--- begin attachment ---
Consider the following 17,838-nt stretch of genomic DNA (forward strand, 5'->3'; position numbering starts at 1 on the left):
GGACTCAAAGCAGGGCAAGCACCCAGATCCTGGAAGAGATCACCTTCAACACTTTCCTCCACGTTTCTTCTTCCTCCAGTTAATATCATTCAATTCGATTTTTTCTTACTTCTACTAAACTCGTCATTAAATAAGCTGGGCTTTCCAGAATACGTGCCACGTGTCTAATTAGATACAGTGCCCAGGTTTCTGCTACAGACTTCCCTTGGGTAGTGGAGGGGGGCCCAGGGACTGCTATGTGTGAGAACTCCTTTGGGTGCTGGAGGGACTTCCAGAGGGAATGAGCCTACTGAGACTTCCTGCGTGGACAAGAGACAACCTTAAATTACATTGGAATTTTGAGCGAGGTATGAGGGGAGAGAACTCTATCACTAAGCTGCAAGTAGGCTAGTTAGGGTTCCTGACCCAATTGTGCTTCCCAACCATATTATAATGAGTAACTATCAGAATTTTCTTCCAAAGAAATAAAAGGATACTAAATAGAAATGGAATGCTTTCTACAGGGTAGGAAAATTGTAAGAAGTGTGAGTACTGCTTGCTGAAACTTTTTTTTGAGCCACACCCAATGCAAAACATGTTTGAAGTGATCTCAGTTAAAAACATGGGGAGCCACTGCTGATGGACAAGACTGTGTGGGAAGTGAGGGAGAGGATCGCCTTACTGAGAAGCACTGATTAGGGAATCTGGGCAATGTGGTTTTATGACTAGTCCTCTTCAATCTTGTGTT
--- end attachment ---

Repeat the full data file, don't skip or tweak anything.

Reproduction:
Consider the following 17,838-nt stretch of genomic DNA (forward strand, 5'->3'; position numbering starts at 1 on the left):
GGACTCAAAGCAGGGCAAGCACCCAGATCCTGGAAGAGATCACCTTCAACACTTTCCTCCACGTTTCTTCTTCCTCCAGTTAATATCATTCAATTCGATTTTTTCTTACTTCTACTAAACTCGTCATTAAATAAGCTGGGCTTTCCAGAATACGTGCCACGTGTCTAATTAGATACAGTGCCCAGGTTTCTGCTACAGACTTCCCTTGGGTAGTGGAGGGGGGCCCAGGGACTGCTATGTGTGAGAACTCCTTTGGGTGCTGGAGGGACTTCCAGAGGGAATGAGCCTACTGAGACTTCCTGCGTGGACAAGAGACAACCTTAAATTACATTGGAATTTTGAGCGAGGTATGAGGGGAGAGAACTCTATCACTAAGCTGCAAGTAGGCTAGTTAGGGTTCCTGACCCAATTGTGCTTCCCAACCATATTATAATGAGTAACTATCAGAATTTTCTTCCAAAGAAATAAAAGGATACTAAATAGAAATGGAATGCTTTCTACAGGGTAGGAAAATTGTAAGAAGTGTGAGTACTGCTTGCTGAAACTTTTTTTTGAGCCACACCCAATGCAAAACATGTTTGAAGTGATCTCAGTTAAAAACATGGGGAGCCACTGCTGATGGACAAGACTGTGTGGGAAGTGAGGGAGAGGATCGCCTTACTGAGAAGCACTGATTAGGGAATCTGGGCAATGTGGTTTTATGACTAGTCCTCTTCAATCTTGTGTT